Introduction to perturbation techniques
Similarities, differences, advantages and limitations of perturbation techniques are pointed out concisely. The techniques are described by means of examples that consist mainly of algebraic and ordinary differential equations. Each chapter contains a number of exercises.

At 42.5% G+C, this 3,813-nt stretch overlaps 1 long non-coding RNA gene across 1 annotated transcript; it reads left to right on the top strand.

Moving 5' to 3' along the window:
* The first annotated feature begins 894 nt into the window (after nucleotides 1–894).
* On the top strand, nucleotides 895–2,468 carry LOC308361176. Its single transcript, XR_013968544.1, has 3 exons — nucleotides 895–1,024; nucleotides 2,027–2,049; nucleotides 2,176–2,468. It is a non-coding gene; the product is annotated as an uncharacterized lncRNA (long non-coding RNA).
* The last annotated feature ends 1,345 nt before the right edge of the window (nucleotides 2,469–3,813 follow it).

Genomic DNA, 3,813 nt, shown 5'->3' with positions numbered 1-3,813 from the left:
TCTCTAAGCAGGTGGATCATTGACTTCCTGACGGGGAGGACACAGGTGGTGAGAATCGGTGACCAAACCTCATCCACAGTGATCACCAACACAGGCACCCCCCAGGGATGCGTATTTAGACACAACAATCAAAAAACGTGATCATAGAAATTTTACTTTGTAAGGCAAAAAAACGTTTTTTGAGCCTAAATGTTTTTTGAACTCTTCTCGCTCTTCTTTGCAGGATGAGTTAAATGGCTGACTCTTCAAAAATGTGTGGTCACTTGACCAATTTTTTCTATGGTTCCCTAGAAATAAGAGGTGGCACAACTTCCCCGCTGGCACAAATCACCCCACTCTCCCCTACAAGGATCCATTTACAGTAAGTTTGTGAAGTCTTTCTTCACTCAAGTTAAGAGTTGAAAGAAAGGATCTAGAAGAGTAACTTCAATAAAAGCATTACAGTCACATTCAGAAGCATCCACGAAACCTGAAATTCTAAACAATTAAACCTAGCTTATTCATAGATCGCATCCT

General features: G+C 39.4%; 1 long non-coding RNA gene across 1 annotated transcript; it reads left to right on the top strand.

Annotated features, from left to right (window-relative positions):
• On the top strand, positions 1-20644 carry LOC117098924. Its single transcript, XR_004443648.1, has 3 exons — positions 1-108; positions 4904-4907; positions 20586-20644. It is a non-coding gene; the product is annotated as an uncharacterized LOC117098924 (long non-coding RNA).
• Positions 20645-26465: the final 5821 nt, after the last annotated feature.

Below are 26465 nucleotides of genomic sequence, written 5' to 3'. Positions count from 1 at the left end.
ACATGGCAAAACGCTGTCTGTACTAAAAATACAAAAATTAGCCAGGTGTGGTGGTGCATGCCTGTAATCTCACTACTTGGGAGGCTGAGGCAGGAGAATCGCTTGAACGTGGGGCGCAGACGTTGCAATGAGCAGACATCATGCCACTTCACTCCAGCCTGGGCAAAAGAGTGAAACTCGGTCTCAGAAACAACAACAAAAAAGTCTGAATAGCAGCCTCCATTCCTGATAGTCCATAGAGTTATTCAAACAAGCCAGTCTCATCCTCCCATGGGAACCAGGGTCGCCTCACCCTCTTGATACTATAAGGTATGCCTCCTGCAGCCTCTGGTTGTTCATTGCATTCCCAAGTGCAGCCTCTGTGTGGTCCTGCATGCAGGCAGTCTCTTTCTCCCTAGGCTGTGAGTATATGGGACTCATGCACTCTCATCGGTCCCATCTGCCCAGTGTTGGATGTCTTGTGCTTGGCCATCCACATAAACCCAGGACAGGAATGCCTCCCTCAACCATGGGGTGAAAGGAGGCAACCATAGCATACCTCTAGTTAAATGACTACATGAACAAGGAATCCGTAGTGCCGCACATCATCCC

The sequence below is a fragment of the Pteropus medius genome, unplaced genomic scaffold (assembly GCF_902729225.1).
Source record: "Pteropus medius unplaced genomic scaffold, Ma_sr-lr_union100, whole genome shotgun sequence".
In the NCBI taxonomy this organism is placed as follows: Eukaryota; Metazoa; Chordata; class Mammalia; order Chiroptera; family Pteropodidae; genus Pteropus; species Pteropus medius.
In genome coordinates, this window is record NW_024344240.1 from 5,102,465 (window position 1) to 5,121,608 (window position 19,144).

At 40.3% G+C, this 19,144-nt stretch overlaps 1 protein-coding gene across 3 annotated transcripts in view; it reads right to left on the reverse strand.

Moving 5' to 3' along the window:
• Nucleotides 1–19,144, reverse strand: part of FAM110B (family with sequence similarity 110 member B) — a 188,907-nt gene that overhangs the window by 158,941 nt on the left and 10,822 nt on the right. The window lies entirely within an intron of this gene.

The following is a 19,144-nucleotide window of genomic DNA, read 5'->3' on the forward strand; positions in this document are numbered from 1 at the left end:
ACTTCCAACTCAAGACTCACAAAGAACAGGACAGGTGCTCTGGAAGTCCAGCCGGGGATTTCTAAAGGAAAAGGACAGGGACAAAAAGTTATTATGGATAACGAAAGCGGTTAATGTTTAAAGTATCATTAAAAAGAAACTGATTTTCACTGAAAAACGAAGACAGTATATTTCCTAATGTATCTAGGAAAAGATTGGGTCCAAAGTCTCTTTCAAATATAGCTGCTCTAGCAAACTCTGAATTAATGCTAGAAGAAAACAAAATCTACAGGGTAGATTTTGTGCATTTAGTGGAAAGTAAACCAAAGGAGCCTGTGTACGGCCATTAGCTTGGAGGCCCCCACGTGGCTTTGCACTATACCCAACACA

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adjoint problem amplitude asymptotic development asymptotic expansion auxiliary polynomial becomes binomial theorem boundary conditions boundary layer composite expansion Consider the equation corresponding cos2 cos3 curves Determine a first-order Determine the solvability differential equation dimensionless Duffing equation Eliminating the secular equating coefficients equating the coefficients exact solution example Expanded for small exponentially expressed first-order uniform expansion follows frequency function Hence homogeneous equation homogeneous problem inhomogeneous interval leading term Lindstedt-Poincare linear linearly independent linearly independent solutions matching matching principle matrix method of averaging method of multiple method of renormalization multiple scales neighborhood nonlinear nontrivial solution numerically obtain parameter particular solution preceding section resonances rewrite rewritten roots saddle point scales and averaging second-order secular terms self-adjoint Show sin2 solvability condition solve stationary point straightforward expansion Substituting Taylor series technique tion transformation trigonometric identities two-term valid values vanish WKB approximation yields